"It's not just a game, it's an important game for the New York people and for people in wheelchairs most of all," said Artest. "As long as the players keep coming out, we'll keep getting a better turnout every year. It means helping people in wheelchairs have a better lifestyle. That's what you're suppose to do, anything to help."
As for the action on the court, it was high-flying entertaining ball, with little to no defense played. One of the highlights of the game was a five minute one-one-one competition between the veteran Marbury of the Nets and the newcomer Claxton, a former Hofstra standout who was selected in the first round of the NBA Draft this year. Each displayed a variety of moves that excited the crowd, with Marbury holding the edge.
"That's just a little something for the crowd, just liven it up a bit and have some fun," said Claxton, who also played in the Wheelchair Charities High School Classic five years ago.
Jackson's first exposure to the game was 17 years ago as a senior at Bishop Loughlin High School. He said his visit to Goldwater Hospital had a profound impact.
"I was afraid, scared, didn't know what to expect, but upon meeting them, it changed my life," the former St. John's standout said. "It wasn't important to win the MVP of the game, it was more important to win the best essay so I wrote a poem and won that.
"You go in there and you think people are going to be crying and upset and think that life dealt them a bad hand, and here you have people full of life, energy, enthusiasm," he added. "I went through a period when I was booed in New York. I visited the hospital and the patients wanted to now how I was doing. That puts it all in perspective."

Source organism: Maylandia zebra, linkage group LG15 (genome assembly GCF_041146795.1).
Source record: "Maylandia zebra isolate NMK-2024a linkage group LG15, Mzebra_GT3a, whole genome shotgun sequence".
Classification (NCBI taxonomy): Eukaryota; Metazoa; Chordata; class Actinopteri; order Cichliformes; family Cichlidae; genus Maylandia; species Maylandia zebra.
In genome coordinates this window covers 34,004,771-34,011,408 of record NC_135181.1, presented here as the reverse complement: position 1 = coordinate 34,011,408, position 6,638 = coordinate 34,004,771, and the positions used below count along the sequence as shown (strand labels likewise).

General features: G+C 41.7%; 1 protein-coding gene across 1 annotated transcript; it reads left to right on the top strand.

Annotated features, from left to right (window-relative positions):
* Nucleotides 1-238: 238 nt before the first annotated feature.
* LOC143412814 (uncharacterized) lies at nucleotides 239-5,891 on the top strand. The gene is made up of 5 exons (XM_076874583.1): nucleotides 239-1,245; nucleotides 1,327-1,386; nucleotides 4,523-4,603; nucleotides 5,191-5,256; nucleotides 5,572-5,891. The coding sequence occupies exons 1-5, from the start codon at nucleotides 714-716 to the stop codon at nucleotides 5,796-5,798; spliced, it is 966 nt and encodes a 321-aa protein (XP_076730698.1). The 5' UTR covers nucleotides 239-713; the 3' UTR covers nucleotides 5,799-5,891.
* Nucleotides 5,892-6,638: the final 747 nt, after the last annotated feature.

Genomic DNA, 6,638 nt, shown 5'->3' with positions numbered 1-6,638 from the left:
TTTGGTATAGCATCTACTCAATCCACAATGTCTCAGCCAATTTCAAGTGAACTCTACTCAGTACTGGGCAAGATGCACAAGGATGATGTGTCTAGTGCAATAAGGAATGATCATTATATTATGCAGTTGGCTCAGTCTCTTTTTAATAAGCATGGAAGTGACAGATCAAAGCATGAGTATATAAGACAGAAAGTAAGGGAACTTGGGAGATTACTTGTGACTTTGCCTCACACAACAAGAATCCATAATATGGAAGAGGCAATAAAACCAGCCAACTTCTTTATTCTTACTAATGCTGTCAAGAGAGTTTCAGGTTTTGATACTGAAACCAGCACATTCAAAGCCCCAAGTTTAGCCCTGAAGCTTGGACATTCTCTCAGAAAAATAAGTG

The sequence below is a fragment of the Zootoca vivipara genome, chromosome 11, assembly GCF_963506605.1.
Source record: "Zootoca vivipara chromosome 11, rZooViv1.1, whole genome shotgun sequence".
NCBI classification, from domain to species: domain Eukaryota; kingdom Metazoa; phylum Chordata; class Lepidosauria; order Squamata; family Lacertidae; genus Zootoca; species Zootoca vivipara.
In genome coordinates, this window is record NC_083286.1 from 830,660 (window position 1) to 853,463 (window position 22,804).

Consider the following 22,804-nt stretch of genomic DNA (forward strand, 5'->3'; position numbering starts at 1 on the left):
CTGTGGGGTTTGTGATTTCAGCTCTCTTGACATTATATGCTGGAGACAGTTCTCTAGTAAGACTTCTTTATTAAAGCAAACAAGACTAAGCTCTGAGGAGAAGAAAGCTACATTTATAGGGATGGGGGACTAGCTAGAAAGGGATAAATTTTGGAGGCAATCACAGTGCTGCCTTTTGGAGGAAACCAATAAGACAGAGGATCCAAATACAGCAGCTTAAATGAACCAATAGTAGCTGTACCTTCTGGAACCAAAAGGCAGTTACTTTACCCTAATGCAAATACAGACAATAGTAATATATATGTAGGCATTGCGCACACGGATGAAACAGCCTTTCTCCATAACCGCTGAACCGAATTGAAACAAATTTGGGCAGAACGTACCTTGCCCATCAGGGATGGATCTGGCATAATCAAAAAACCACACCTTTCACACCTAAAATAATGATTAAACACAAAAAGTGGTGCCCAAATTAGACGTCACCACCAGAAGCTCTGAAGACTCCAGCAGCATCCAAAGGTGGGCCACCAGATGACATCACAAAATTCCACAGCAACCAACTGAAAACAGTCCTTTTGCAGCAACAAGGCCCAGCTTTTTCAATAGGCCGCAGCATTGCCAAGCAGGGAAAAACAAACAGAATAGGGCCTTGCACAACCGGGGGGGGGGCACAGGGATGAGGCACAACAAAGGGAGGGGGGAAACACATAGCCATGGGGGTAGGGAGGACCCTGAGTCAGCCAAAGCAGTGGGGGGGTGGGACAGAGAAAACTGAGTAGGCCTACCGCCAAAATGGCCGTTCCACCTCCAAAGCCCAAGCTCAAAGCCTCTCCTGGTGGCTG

Odom, also a star at Christ the King, didn't get a chance to play in the Wheelchair Classic in high school, but the Jamaica native visited Goldwater Hospital anyway.
"That was an experience of a lifetime," said the Los Angeles Clippers forward. "It's why I'm here right now. You see people as old as you, but just a little bit less fortunate. There's some really strong people in there, some really special people and I was just lucky to meet them. It's a blessing to be here and I'm just trying to take advantage of it."
While the White team may have won the game, 166-162, Wheelchair Charities was the big winner on the night. The 2000 Classic sold nearly 8,000 tickets and raised $110,000.
©2000 Community News Group
By submitting this comment, you agree to the following terms:
You agree that you, and not TimesLedger.com or its affiliates, are fully responsible for the content that you post. You agree not to post any abusive, obscene, vulgar, slanderous, hateful, threatening or sexually-oriented material or any material that may violate applicable law; doing so may lead to the removal of your post and to your being permanently banned from posting to the site. You grant to TimesLedger.com the royalty-free, irrevocable, perpetual and fully sublicensable license to use, reproduce, modify, adapt, publish, translate, create derivative works from, distribute, perform and display such content in whole or in part world-wide and to incorporate it in other works in any form, media or technology now known or later developed.